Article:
I recently had the privilege of attending a salon-style “Venture Dinner” brought together by Women@Austin and underwritten by JP Morgan. It is one of a series of events, each connecting a handful of women entrepreneurs with select investors, offering lively conversations on how women entrepreneurs can more successfully gain attention, confidence and funding from investors. Jan Ryan, Women@Austin’s founder, was the facilitator. Each dinner includes different entrepreneurs and investors, so there are unique takeaways from each session.
These Venture Dinners typically include five woman entrepreneurs and five investors (usually all male, no surprise), at a seated dinner. (They are listed below.) The evening began with cocktails and networking. I was instantly struck by the brilliant energy of the young women entrepreneurs and the support they show for each other. Each founder came across as smart, articulate and poised for success. Several of these amazing women balance the challenges of orchestrating their young families while tackling the brutal demands of running a start-up, which we all know is crazy hard. It was inspiring to hear how these women confidently make room for everything in their lives that matters, without sacrificing the quality of what they deliver.
The dinner conversation covered a number of important topics relevant to women founders who seek funding. Three challenges struck me as particularly tough – and here’s what I heard:
1) Women entrepreneurs need to gain authentic, helpful, advice and feedback from investors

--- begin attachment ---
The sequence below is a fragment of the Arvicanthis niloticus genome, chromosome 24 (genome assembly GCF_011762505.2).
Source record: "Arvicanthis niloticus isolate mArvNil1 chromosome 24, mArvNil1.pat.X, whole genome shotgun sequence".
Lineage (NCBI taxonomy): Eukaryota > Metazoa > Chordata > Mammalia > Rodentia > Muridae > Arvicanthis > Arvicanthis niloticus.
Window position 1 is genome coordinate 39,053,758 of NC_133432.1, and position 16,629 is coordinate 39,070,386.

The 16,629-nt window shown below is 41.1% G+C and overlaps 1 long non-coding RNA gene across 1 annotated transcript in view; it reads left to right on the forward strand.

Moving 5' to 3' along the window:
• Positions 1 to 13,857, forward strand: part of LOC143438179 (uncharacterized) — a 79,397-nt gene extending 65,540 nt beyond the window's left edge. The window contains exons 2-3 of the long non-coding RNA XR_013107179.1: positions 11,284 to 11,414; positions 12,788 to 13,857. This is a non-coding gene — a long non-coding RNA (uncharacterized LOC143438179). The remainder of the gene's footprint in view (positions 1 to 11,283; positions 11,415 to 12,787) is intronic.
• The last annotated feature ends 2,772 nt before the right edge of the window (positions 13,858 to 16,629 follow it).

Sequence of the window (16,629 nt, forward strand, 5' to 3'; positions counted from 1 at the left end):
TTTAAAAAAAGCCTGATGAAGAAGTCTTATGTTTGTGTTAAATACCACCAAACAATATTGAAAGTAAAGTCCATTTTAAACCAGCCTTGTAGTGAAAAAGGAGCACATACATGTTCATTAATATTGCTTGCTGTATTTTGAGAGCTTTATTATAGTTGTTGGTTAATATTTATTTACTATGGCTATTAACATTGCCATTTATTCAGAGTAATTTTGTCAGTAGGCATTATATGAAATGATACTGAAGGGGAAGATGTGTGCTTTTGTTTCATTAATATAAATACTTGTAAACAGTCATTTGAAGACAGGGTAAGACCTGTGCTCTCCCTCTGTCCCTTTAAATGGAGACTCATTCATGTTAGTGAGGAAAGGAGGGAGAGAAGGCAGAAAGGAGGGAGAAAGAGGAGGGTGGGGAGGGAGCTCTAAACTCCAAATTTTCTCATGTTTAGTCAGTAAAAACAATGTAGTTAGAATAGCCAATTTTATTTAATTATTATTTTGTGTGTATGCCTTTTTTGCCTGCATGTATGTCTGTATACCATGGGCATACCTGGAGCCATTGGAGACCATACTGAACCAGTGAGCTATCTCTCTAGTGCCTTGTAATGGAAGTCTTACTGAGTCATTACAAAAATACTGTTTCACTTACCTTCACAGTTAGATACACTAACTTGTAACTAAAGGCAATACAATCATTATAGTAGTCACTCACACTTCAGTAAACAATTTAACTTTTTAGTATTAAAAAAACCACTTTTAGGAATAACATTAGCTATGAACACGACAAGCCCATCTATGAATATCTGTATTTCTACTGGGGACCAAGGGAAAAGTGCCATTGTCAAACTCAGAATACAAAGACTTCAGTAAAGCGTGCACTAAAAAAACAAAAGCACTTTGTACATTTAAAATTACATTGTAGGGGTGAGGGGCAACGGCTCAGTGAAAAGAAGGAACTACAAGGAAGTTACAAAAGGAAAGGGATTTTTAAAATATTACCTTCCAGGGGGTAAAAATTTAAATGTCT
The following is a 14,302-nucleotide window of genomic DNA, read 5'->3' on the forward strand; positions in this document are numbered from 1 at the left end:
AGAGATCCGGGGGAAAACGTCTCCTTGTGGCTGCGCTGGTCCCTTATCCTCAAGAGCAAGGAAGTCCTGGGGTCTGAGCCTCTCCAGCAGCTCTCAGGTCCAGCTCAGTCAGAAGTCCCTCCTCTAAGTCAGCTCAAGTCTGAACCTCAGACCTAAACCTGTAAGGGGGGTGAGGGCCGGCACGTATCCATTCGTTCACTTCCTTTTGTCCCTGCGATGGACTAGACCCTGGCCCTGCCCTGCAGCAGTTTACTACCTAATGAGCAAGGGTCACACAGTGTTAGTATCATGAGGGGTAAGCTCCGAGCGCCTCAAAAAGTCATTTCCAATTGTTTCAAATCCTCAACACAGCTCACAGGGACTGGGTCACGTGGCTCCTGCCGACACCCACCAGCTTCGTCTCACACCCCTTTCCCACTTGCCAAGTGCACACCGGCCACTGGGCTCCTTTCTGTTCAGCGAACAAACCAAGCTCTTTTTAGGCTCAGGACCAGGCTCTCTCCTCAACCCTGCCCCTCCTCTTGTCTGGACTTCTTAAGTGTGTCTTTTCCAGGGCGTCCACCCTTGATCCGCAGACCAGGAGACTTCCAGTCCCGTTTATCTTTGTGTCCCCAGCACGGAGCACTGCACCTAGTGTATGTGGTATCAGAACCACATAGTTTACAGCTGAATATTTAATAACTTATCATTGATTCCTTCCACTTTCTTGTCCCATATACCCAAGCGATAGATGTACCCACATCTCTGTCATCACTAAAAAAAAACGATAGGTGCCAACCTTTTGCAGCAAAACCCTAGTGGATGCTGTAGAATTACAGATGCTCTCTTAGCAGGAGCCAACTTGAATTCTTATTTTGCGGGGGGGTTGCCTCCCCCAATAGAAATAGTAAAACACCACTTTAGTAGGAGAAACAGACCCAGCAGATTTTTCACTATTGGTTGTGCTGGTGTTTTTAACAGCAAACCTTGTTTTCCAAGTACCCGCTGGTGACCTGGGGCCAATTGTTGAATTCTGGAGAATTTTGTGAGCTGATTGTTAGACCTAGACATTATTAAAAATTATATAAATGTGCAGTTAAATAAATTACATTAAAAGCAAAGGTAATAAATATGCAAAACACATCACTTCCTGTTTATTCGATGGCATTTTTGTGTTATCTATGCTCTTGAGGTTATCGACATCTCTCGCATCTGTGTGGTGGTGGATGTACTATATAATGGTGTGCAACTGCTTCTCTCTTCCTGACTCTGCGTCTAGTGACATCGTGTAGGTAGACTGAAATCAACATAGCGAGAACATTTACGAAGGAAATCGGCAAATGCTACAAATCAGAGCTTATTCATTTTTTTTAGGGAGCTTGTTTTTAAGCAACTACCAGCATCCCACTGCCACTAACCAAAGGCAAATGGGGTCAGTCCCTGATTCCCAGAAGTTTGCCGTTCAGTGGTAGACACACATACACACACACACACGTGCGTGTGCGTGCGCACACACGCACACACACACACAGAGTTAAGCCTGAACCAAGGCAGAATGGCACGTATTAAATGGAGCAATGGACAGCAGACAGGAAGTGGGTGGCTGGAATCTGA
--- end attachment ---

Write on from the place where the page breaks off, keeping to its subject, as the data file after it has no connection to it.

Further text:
Often after a pitch, women entrepreneurs are left wondering how they did. Sometimes there is no feedback, or they feel that the VC holds back on delivering an honest assessment. We discussed how women can solicit and receive helpful feedback, whether it’s good or bad. A couple of the VCs admitted that they sometimes feel less comfortable delivering direct and/or negative feedback to women founders than to men. I could see in the room that once that idea was articulated, there was an almost palpable group recognition that this is a relic of our past. My favorite quote of the evening came when Alyson Eberle, CEO of PureSpoon, pronounced, “We’re tougher than you think! We can take it!” One VC confessed that he can become weary of taking the time and energy to provide direction because he often experiences that it’s not taken seriously by founders, regardless of gender. The time required for an expert to provide quality direction for a CEO is significant, and I know from my own experience that young entrepreneurs can take expert advice for granted. My takeaway: it’s important for founders to ask for the feedback they need and make sure that the VC understands they value it, good or bad, and will seriously consider it. If feedback doesn’t come during the meeting, a quick email afterward with a request for feedback is a good way to learn what’s working or not. I was encouraged to see that this group of women realized that female entrepreneurs who want to grow by receiving expert feedback, even when negative, are going to have to ask for it, and find new ways to push to get it.
2) Studies show that VCs interview women entrepreneurs differently than men